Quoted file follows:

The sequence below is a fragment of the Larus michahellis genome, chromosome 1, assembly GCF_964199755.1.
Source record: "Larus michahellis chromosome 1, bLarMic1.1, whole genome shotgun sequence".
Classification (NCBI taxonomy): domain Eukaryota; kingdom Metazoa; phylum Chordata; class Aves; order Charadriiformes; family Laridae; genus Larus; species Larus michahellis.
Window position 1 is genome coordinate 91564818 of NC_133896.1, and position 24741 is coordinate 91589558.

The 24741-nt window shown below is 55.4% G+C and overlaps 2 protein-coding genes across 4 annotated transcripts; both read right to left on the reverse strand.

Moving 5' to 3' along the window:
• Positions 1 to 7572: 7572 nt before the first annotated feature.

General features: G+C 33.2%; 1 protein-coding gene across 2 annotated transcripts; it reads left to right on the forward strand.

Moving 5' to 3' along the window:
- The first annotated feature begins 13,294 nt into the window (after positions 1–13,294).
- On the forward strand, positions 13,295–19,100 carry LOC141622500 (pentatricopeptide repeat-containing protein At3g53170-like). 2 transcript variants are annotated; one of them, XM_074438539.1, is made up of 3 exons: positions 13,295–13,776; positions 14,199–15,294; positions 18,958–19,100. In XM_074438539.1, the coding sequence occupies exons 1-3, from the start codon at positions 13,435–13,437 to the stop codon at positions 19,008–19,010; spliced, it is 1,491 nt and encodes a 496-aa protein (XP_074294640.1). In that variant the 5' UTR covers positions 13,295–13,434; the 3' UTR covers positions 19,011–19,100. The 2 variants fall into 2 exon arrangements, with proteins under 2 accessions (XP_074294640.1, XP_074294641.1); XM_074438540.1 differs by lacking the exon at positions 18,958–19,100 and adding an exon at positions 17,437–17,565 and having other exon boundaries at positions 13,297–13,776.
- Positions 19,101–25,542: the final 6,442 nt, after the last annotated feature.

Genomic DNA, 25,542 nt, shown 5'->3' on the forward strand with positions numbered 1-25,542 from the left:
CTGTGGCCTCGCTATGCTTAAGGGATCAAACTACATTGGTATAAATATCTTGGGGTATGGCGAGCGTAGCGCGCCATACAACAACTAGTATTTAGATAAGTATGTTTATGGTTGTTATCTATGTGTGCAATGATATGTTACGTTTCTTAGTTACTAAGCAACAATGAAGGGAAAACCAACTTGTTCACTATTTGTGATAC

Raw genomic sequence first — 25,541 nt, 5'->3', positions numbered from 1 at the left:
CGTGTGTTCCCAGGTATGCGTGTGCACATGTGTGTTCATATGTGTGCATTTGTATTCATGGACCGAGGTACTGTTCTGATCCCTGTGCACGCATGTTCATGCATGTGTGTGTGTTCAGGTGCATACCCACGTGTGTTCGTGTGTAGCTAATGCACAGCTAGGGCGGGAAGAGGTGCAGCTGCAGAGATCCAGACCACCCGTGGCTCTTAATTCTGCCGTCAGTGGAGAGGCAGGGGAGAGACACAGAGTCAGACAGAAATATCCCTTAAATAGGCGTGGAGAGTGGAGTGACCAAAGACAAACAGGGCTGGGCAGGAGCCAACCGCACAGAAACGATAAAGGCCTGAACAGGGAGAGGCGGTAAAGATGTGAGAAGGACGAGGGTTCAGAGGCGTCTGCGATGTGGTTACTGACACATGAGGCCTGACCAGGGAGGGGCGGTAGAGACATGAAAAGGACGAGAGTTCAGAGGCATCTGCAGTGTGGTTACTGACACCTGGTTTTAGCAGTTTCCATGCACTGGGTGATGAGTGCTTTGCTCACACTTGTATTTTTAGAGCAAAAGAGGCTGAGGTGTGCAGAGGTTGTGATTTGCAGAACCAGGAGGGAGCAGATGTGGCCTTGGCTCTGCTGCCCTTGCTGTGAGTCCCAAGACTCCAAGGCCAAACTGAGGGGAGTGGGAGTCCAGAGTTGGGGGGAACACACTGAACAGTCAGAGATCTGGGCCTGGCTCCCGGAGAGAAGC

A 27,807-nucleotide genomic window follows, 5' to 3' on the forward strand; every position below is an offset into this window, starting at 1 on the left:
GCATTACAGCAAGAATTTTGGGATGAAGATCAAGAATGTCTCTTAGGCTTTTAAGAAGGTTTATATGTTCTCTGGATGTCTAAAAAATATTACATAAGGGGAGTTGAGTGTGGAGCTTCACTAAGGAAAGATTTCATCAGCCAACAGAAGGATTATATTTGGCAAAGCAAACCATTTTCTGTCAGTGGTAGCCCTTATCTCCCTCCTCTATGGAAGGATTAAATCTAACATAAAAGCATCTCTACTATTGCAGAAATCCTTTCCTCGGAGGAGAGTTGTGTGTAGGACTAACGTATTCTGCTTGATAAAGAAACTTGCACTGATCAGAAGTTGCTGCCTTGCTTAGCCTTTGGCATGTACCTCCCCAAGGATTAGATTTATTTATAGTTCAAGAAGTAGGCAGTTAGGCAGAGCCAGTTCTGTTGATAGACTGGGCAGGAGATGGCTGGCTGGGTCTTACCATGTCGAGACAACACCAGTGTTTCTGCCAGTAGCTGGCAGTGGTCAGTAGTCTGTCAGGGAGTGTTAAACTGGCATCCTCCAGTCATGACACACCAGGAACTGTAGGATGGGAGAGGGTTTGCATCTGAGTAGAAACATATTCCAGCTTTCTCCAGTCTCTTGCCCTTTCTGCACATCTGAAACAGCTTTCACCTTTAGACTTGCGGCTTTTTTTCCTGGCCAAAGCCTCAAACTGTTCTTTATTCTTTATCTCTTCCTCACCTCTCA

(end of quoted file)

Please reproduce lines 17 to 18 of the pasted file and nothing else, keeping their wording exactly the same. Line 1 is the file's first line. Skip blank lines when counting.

A 27,807-nucleotide genomic window follows, 5' to 3' on the forward strand; every position below is an offset into this window, starting at 1 on the left:
GCATTACAGCAAGAATTTTGGGATGAAGATCAAGAATGTCTCTTAGGCTTTTAAGAAGGTTTATATGTTCTCTGGATGTCTAAAAAATATTACATAAGGGGAGTTGAGTGTGGAGCTTCACTAAGGAAAGATTTCATCAGCCAACAGAAGGATTATATTTGGCAAAGCAAACCATTTTCTGTCAGTGGTAGCCCTTATCTCCCTCCTCTATGGAAGGATTAAATCTAACATAAAAGCATCTCTACTATTGCAGAAATCCTTTCCTCGGAGGAGAGTTGTGTGTAGGACTAACGTATTCTGCTTGATAAAGAAACTTGCACTGATCAGAAGTTGCTGCCTTGCTTAGCCTTTGGCATGTACCTCCCCAAGGATTAGATTTATTTATAGTTCAAGAAGTAGGCAGTTAGGCAGAGCCAGTTCTGTTGATAGACTGGGCAGGAGATGGCTGGCTGGGTCTTACCATGTCGAGACAACACCAGTGTTTCTGCCAGTAGCTGGCAGTGGTCAGTAGTCTGTCAGGGAGTGTTAAACTGGCATCCTCCAGTCATGACACACCAGGAACTGTAGGATGGGAGAGGGTTTGCATCTGAGTAGAAACATATTCCAGCTTTCTCCAGTCTCTTGCCCTTTCTGCACATCTGAAACAGCTTTCACCTTTAGACTTGCGGCTTTTTTTCCTGGCCAAAGCCTCAAACTGTTCTTTATTCTTTATCTCTTCCTCACCTCTCA